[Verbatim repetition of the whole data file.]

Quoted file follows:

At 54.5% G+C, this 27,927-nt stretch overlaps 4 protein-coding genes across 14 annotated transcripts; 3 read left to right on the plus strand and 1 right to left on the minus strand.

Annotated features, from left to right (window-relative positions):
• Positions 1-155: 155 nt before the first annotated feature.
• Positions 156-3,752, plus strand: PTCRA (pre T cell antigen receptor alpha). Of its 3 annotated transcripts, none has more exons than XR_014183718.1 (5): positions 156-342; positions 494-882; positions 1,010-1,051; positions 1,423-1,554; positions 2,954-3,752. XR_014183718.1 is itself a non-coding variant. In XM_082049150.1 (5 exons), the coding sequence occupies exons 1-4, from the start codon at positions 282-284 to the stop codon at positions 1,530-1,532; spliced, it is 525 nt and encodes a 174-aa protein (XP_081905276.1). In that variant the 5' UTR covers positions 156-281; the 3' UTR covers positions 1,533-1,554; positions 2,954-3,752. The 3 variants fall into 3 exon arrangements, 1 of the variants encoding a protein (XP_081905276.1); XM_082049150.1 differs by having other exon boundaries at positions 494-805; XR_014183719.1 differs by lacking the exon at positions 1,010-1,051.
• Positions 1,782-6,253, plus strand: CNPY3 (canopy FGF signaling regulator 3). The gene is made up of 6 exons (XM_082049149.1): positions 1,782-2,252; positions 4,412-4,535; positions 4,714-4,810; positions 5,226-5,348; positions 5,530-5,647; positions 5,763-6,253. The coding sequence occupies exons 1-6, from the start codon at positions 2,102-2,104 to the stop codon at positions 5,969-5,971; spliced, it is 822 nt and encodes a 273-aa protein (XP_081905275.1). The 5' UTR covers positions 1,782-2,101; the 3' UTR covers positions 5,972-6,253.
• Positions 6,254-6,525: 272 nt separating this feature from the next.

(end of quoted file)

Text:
At 54.5% G+C, this 27,927-nt stretch overlaps 4 protein-coding genes across 14 annotated transcripts; 3 read left to right on the plus strand and 1 right to left on the minus strand.

Annotated features, from left to right (window-relative positions):
• Positions 1-155: 155 nt before the first annotated feature.
• Positions 156-3,752, plus strand: PTCRA (pre T cell antigen receptor alpha). Of its 3 annotated transcripts, none has more exons than XR_014183718.1 (5): positions 156-342; positions 494-882; positions 1,010-1,051; positions 1,423-1,554; positions 2,954-3,752. XR_014183718.1 is itself a non-coding variant. In XM_082049150.1 (5 exons), the coding sequence occupies exons 1-4, from the start codon at positions 282-284 to the stop codon at positions 1,530-1,532; spliced, it is 525 nt and encodes a 174-aa protein (XP_081905276.1). In that variant the 5' UTR covers positions 156-281; the 3' UTR covers positions 1,533-1,554; positions 2,954-3,752. The 3 variants fall into 3 exon arrangements, 1 of the variants encoding a protein (XP_081905276.1); XM_082049150.1 differs by having other exon boundaries at positions 494-805; XR_014183719.1 differs by lacking the exon at positions 1,010-1,051.
• Positions 1,782-6,253, plus strand: CNPY3 (canopy FGF signaling regulator 3). The gene is made up of 6 exons (XM_082049149.1): positions 1,782-2,252; positions 4,412-4,535; positions 4,714-4,810; positions 5,226-5,348; positions 5,530-5,647; positions 5,763-6,253. The coding sequence occupies exons 1-6, from the start codon at positions 2,102-2,104 to the stop codon at positions 5,969-5,971; spliced, it is 822 nt and encodes a 273-aa protein (XP_081905275.1). The 5' UTR covers positions 1,782-2,101; the 3' UTR covers positions 5,972-6,253.
• Positions 6,254-6,525: 272 nt separating this feature from the next.